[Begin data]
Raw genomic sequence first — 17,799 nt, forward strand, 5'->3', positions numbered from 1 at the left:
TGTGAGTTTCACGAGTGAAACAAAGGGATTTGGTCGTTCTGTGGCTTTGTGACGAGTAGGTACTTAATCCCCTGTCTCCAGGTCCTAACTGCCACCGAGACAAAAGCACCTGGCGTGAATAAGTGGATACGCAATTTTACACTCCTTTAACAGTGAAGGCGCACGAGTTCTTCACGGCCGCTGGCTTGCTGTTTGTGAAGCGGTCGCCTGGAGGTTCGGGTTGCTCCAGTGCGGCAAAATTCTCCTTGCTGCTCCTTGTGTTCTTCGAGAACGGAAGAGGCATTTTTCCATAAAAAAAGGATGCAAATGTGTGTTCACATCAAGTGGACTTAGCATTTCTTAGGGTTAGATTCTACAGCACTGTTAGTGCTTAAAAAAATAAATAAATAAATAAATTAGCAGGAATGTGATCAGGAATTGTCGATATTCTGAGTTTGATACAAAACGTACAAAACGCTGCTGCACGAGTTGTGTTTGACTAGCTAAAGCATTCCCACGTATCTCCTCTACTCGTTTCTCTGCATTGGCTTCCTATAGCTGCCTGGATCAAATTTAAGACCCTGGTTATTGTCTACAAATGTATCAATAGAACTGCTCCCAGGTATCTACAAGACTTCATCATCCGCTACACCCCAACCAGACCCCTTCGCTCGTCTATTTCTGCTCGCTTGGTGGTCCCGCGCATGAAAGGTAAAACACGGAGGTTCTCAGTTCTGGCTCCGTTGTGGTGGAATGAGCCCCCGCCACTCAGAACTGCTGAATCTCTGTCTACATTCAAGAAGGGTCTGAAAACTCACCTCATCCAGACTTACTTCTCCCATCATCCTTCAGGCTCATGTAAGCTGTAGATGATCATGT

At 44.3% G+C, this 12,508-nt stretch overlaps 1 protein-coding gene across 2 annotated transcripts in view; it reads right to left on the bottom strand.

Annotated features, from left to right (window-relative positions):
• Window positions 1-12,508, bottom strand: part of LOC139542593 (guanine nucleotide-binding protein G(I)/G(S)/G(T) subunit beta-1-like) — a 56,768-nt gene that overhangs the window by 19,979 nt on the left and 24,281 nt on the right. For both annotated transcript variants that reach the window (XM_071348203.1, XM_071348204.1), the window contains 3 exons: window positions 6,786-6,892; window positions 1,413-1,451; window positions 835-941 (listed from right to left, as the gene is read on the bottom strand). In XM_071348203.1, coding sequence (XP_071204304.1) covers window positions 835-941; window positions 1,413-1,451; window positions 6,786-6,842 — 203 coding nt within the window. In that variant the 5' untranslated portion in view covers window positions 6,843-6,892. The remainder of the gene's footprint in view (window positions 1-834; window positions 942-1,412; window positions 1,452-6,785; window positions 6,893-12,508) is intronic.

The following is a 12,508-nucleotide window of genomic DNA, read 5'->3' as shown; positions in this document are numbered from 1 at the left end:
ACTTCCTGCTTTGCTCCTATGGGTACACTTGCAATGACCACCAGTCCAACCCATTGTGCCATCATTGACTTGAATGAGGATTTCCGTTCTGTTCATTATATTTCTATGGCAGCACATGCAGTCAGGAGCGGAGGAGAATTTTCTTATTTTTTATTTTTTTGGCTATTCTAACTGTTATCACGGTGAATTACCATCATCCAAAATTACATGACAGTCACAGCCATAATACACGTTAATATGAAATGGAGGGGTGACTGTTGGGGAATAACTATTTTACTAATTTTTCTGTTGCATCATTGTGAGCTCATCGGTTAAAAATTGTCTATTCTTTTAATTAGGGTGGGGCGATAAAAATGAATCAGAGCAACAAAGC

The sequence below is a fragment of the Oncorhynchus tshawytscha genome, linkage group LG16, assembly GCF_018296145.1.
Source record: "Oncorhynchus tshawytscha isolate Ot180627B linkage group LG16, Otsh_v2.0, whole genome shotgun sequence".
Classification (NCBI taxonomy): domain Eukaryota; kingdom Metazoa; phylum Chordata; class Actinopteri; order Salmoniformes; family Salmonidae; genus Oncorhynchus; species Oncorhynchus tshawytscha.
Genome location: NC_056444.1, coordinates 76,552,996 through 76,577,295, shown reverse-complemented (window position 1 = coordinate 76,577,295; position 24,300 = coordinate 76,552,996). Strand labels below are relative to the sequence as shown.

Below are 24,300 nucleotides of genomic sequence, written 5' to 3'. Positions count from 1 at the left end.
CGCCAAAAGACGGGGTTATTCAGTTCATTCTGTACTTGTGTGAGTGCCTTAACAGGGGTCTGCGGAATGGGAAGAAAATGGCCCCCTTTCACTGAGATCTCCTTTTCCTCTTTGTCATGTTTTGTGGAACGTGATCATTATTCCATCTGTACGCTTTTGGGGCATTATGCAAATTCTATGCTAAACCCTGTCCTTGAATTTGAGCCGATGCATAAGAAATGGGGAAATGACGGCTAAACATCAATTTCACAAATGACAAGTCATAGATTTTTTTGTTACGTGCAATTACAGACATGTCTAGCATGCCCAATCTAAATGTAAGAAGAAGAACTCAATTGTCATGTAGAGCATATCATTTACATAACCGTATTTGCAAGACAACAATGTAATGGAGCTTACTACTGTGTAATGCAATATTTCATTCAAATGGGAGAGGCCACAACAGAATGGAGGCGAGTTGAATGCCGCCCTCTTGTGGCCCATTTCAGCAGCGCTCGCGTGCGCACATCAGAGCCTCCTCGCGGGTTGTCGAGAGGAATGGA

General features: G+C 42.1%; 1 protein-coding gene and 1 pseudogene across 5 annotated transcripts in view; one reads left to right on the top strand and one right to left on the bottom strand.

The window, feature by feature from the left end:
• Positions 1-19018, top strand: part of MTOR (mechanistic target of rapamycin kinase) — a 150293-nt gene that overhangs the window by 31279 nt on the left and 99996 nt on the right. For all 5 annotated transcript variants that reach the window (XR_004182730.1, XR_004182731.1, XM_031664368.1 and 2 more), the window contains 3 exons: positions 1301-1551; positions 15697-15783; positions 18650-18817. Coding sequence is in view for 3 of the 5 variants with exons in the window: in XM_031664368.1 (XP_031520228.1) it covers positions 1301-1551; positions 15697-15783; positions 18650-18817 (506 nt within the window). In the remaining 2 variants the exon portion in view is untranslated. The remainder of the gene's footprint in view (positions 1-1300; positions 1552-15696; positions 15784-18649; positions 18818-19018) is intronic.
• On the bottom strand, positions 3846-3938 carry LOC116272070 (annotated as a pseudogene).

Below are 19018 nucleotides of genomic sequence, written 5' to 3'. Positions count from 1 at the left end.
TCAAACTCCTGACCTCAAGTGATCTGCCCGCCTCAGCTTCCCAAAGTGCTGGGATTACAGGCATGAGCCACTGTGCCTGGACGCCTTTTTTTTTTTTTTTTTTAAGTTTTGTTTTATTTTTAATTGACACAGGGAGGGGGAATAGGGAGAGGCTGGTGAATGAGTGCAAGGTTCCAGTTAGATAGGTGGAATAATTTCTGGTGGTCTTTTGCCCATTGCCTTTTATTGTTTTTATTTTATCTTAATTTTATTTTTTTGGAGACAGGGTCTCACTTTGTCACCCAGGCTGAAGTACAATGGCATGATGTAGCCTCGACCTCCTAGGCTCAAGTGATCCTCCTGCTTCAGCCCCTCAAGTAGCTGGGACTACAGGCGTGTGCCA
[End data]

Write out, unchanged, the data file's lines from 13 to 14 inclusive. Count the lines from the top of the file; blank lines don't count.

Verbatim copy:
CGCCAAAAGACGGGGTTATTCAGTTCATTCTGTACTTGTGTGAGTGCCTTAACAGGGGTCTGCGGAATGGGAAGAAAATGGCCCCCTTTCACTGAGATCTCCTTTTCCTCTTTGTCATGTTTTGTGGAACGTGATCATTATTCCATCTGTACGCTTTTGGGGCATTATGCAAATTCTATGCTAAACCCTGTCCTTGAATTTGAGCCGATGCATAAGAAATGGGGAAATGACGGCTAAACATCAATTTCACAAATGACAAGTCATAGATTTTTTTGTTACGTGCAATTACAGACATGTCTAGCATGCCCAATCTAAATGTAAGAAGAAGAACTCAATTGTCATGTAGAGCATATCATTTACATAACCGTATTTGCAAGACAACAATGTAATGGAGCTTACTACTGTGTAATGCAATATTTCATTCAAATGGGAGAGGCCACAACAGAATGGAGGCGAGTTGAATGCCGCCCTCTTGTGGCCCATTTCAGCAGCGCTCGCGTGCGCACATCAGAGCCTCCTCGCGGGTTGTCGAGAGGAATGGA

General features: G+C 42.1%; 1 protein-coding gene and 1 pseudogene across 5 annotated transcripts in view; one reads left to right on the top strand and one right to left on the bottom strand.